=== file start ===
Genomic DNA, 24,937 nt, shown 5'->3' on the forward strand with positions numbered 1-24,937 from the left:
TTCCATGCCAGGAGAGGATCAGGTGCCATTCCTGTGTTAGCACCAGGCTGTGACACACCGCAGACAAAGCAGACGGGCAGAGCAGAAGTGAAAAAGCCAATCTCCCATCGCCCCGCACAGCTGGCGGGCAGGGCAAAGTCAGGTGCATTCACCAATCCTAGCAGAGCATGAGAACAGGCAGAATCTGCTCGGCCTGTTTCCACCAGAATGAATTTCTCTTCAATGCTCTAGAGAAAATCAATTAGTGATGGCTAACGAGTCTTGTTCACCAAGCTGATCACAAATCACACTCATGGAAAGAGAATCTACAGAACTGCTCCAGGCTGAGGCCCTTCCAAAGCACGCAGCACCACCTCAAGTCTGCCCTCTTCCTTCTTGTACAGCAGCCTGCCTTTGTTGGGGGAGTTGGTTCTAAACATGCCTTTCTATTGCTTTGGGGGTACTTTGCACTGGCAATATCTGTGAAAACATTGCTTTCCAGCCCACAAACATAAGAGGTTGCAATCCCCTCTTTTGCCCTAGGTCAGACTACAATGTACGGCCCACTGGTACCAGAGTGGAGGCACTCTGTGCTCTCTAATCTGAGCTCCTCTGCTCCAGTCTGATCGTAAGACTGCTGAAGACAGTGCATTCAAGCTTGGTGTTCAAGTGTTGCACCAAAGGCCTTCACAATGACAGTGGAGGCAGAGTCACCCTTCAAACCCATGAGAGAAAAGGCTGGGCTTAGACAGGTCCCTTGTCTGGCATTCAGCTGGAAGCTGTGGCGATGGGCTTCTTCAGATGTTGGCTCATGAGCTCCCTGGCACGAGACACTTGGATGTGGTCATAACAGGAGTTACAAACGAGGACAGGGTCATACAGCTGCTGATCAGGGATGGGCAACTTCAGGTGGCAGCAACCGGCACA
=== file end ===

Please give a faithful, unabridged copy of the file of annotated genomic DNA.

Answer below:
Genomic DNA, 24,937 nt, shown 5'->3' on the forward strand with positions numbered 1-24,937 from the left:
TTCCATGCCAGGAGAGGATCAGGTGCCATTCCTGTGTTAGCACCAGGCTGTGACACACCGCAGACAAAGCAGACGGGCAGAGCAGAAGTGAAAAAGCCAATCTCCCATCGCCCCGCACAGCTGGCGGGCAGGGCAAAGTCAGGTGCATTCACCAATCCTAGCAGAGCATGAGAACAGGCAGAATCTGCTCGGCCTGTTTCCACCAGAATGAATTTCTCTTCAATGCTCTAGAGAAAATCAATTAGTGATGGCTAACGAGTCTTGTTCACCAAGCTGATCACAAATCACACTCATGGAAAGAGAATCTACAGAACTGCTCCAGGCTGAGGCCCTTCCAAAGCACGCAGCACCACCTCAAGTCTGCCCTCTTCCTTCTTGTACAGCAGCCTGCCTTTGTTGGGGGAGTTGGTTCTAAACATGCCTTTCTATTGCTTTGGGGGTACTTTGCACTGGCAATATCTGTGAAAACATTGCTTTCCAGCCCACAAACATAAGAGGTTGCAATCCCCTCTTTTGCCCTAGGTCAGACTACAATGTACGGCCCACTGGTACCAGAGTGGAGGCACTCTGTGCTCTCTAATCTGAGCTCCTCTGCTCCAGTCTGATCGTAAGACTGCTGAAGACAGTGCATTCAAGCTTGGTGTTCAAGTGTTGCACCAAAGGCCTTCACAATGACAGTGGAGGCAGAGTCACCCTTCAAACCCATGAGAGAAAAGGCTGGGCTTAGACAGGTCCCTTGTCTGGCATTCAGCTGGAAGCTGTGGCGATGGGCTTCTTCAGATGTTGGCTCATGAGCTCCCTGGCACGAGACACTTGGATGTGGTCATAACAGGAGTTACAAACGAGGACAGGGTCATACAGCTGCTGATCAGGGATGGGCAACTTCAGGTGGCAGCAACCGGCACA